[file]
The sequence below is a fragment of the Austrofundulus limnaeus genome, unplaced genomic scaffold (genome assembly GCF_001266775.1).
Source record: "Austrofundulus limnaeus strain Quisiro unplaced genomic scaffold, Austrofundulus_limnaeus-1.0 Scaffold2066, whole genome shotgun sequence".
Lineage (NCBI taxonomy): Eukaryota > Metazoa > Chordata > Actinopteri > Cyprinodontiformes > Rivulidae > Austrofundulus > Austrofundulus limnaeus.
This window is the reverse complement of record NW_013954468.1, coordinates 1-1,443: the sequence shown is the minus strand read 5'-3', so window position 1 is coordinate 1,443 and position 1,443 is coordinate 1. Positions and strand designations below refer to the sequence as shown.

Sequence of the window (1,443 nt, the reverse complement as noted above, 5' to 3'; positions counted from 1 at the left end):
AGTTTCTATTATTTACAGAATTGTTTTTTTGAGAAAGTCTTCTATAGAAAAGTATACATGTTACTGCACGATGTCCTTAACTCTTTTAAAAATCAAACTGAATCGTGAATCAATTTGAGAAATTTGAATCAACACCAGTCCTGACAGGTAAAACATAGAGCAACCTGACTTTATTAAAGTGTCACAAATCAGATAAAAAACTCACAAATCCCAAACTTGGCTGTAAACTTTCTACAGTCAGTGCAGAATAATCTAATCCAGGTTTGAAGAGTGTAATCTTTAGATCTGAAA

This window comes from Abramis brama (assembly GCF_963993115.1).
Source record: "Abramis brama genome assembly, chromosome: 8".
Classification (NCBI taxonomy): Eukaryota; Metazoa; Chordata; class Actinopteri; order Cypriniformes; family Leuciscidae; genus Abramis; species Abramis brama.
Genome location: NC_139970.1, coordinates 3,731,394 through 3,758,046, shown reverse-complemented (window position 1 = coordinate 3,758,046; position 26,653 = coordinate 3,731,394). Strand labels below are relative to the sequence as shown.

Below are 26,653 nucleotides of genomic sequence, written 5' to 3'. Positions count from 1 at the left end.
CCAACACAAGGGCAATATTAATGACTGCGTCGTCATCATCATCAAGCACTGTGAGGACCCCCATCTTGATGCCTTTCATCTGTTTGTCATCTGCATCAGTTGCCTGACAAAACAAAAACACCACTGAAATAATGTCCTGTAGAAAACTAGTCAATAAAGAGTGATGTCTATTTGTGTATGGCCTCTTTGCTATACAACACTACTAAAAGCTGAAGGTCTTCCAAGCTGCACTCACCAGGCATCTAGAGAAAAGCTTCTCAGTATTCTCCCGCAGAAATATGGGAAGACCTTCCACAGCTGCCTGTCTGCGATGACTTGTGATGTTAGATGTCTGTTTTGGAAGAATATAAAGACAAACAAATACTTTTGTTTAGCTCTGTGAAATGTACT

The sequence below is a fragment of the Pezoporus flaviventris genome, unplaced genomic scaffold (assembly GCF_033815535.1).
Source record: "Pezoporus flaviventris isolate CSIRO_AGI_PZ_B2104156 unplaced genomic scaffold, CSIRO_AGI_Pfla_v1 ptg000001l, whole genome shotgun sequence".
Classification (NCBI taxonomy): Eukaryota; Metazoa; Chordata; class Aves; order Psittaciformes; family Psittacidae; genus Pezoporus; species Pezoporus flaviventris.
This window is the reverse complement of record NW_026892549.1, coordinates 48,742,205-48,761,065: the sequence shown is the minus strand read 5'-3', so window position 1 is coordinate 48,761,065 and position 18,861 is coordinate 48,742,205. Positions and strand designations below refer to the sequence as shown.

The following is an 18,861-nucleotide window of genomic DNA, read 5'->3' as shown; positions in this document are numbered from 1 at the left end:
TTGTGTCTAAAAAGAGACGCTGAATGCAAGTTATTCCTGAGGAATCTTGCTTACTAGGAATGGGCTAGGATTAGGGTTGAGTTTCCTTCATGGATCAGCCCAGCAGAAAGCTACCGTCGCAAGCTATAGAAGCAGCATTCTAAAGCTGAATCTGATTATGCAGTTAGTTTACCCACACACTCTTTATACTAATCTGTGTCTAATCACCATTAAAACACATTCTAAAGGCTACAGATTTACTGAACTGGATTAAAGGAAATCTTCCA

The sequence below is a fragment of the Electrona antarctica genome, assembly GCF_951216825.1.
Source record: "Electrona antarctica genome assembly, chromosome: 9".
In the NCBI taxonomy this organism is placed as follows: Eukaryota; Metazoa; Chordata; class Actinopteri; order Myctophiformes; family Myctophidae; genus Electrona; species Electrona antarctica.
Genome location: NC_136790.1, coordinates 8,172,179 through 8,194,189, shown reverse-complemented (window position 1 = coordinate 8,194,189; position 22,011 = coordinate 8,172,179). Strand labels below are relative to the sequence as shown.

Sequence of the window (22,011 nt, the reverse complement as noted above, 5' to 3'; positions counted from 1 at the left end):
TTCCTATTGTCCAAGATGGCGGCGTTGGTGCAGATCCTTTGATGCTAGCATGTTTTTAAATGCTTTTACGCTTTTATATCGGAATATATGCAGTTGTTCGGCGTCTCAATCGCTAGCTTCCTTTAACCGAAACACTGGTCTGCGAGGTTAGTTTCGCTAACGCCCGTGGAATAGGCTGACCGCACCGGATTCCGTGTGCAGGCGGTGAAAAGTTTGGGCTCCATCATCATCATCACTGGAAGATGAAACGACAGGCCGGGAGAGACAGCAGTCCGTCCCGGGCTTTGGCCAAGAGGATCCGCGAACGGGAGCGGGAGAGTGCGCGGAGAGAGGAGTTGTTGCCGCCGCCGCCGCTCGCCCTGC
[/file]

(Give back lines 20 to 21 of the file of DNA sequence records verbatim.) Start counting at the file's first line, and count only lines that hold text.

Source record: "Electrona antarctica genome assembly, chromosome: 9".
In the NCBI taxonomy this organism is placed as follows: Eukaryota; Metazoa; Chordata; class Actinopteri; order Myctophiformes; family Myctophidae; genus Electrona; species Electrona antarctica.